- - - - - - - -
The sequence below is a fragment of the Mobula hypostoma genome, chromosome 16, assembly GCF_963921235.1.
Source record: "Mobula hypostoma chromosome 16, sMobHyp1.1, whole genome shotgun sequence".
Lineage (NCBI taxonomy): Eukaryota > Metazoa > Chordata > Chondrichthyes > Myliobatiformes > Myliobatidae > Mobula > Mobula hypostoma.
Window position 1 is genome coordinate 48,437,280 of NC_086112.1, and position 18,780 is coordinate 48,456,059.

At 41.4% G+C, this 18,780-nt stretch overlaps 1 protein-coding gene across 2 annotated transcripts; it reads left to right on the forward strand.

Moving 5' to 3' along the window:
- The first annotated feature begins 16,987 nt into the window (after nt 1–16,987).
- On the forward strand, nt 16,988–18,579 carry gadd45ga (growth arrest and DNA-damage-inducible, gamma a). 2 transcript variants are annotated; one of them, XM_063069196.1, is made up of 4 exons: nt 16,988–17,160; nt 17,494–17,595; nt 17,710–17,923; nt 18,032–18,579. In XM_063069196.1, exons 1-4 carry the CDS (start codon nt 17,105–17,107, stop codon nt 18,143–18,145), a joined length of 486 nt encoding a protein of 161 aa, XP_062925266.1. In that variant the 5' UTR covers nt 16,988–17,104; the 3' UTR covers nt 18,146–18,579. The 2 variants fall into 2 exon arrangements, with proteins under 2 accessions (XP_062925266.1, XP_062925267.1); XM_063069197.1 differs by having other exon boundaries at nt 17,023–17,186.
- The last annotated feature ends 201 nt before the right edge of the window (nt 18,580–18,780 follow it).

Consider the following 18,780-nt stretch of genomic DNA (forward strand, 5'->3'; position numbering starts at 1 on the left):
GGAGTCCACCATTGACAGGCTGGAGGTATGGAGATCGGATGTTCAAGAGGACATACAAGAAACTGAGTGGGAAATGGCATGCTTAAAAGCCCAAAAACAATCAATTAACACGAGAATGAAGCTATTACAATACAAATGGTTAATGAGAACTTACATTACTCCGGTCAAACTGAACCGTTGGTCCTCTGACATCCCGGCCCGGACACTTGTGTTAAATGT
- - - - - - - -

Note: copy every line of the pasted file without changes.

The sequence below is a fragment of the Mobula hypostoma genome, chromosome 16, assembly GCF_963921235.1.
Source record: "Mobula hypostoma chromosome 16, sMobHyp1.1, whole genome shotgun sequence".
Lineage (NCBI taxonomy): Eukaryota > Metazoa > Chordata > Chondrichthyes > Myliobatiformes > Myliobatidae > Mobula > Mobula hypostoma.
Window position 1 is genome coordinate 48,437,280 of NC_086112.1, and position 18,780 is coordinate 48,456,059.

At 41.4% G+C, this 18,780-nt stretch overlaps 1 protein-coding gene across 2 annotated transcripts; it reads left to right on the forward strand.

Moving 5' to 3' along the window:
- The first annotated feature begins 16,987 nt into the window (after nt 1–16,987).
- On the forward strand, nt 16,988–18,579 carry gadd45ga (growth arrest and DNA-damage-inducible, gamma a). 2 transcript variants are annotated; one of them, XM_063069196.1, is made up of 4 exons: nt 16,988–17,160; nt 17,494–17,595; nt 17,710–17,923; nt 18,032–18,579. In XM_063069196.1, exons 1-4 carry the CDS (start codon nt 17,105–17,107, stop codon nt 18,143–18,145), a joined length of 486 nt encoding a protein of 161 aa, XP_062925266.1. In that variant the 5' UTR covers nt 16,988–17,104; the 3' UTR covers nt 18,146–18,579. The 2 variants fall into 2 exon arrangements, with proteins under 2 accessions (XP_062925266.1, XP_062925267.1); XM_063069197.1 differs by having other exon boundaries at nt 17,023–17,186.
- The last annotated feature ends 201 nt before the right edge of the window (nt 18,580–18,780 follow it).

Consider the following 18,780-nt stretch of genomic DNA (forward strand, 5'->3'; position numbering starts at 1 on the left):
GGAGTCCACCATTGACAGGCTGGAGGTATGGAGATCGGATGTTCAAGAGGACATACAAGAAACTGAGTGGGAAATGGCATGCTTAAAAGCCCAAAAACAATCAATTAACACGAGAATGAAGCTATTACAATACAAATGGTTAATGAGAACTTACATTACTCCGGTCAAACTGAACCGTTGGTCCTCTGACATCCCGGCCCGGACACTTGTGTTAAATGT